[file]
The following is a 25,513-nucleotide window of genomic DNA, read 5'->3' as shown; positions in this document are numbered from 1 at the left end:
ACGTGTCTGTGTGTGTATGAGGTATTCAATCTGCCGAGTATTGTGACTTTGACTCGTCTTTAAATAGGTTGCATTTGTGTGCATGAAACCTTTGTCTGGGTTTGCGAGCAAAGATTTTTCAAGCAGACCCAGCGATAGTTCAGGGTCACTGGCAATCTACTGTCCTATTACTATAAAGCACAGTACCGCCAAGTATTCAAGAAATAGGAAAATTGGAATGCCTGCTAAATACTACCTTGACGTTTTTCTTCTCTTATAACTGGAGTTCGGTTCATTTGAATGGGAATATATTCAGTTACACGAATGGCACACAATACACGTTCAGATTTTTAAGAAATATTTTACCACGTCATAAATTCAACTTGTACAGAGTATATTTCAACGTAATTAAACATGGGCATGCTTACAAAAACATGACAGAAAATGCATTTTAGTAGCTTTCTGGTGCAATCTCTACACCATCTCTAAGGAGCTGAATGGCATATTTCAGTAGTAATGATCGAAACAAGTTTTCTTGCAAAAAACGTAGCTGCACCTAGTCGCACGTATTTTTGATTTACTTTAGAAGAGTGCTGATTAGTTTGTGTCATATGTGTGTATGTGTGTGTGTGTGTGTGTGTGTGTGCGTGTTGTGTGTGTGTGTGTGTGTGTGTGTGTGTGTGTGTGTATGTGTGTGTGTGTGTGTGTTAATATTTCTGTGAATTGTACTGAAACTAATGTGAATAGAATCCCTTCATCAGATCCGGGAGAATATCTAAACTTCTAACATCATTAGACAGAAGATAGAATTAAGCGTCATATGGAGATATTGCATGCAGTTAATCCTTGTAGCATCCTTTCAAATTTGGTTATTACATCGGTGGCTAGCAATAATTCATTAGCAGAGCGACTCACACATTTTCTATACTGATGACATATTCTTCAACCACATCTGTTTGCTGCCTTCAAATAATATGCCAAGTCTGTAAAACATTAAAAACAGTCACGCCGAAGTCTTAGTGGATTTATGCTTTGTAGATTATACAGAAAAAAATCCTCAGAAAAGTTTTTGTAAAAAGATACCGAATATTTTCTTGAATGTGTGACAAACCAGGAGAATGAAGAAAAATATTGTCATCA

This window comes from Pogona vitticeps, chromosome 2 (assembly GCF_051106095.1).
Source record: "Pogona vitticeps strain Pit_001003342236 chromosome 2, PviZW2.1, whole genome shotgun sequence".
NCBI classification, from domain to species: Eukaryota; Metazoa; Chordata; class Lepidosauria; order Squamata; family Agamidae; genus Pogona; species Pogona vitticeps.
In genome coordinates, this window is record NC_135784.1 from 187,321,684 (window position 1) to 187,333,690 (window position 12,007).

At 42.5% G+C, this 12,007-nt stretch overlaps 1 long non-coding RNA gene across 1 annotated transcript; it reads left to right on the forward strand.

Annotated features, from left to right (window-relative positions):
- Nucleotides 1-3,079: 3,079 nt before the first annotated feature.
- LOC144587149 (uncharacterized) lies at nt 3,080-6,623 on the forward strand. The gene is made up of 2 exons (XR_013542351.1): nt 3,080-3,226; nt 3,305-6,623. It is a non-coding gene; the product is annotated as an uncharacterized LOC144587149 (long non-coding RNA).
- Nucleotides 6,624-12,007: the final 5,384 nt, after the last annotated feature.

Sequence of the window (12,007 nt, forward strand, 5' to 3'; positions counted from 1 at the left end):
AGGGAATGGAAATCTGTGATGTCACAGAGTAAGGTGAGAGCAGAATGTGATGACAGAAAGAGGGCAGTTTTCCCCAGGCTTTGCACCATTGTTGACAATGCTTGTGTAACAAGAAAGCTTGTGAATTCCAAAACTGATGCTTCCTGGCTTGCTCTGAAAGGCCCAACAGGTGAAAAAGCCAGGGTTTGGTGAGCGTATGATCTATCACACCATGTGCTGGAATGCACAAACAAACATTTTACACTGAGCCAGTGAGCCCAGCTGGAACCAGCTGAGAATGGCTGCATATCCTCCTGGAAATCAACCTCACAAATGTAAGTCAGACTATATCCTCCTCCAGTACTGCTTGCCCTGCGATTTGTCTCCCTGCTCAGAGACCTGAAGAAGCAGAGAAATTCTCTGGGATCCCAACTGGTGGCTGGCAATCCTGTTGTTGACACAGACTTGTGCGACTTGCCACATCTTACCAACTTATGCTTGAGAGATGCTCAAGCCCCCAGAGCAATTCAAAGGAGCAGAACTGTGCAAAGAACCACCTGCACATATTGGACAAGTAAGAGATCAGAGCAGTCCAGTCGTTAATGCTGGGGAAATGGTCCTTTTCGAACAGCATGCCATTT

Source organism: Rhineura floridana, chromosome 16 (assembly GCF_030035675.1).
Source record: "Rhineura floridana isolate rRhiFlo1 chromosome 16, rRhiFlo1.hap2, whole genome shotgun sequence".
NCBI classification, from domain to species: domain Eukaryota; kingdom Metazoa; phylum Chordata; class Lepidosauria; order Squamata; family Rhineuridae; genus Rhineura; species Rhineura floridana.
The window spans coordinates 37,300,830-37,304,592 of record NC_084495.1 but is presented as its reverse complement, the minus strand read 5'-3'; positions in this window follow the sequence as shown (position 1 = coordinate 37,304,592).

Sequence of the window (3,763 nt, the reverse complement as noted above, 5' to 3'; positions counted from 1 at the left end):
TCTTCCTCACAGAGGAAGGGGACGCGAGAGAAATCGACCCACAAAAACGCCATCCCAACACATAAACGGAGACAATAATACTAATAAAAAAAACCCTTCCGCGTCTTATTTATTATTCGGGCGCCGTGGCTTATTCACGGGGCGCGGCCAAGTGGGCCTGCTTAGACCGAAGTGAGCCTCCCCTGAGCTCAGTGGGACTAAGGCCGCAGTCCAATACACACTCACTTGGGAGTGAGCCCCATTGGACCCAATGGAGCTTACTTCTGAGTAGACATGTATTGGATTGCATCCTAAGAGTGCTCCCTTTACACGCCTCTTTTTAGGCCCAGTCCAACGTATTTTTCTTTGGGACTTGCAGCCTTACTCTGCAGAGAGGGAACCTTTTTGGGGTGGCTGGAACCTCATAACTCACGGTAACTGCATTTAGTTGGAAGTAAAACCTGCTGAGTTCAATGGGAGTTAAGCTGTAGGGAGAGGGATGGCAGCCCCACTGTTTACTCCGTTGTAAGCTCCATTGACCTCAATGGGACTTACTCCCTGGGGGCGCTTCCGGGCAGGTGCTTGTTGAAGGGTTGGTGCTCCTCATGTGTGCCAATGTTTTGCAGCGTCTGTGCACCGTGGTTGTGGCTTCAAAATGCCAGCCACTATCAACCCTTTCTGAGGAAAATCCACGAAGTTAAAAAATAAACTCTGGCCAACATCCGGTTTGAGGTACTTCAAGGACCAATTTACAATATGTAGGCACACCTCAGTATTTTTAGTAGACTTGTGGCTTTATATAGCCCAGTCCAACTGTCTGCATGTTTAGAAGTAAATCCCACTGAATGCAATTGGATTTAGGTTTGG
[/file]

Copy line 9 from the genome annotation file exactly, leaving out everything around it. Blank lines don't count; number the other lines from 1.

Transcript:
- Nucleotides 1-3,079: 3,079 nt before the first annotated feature.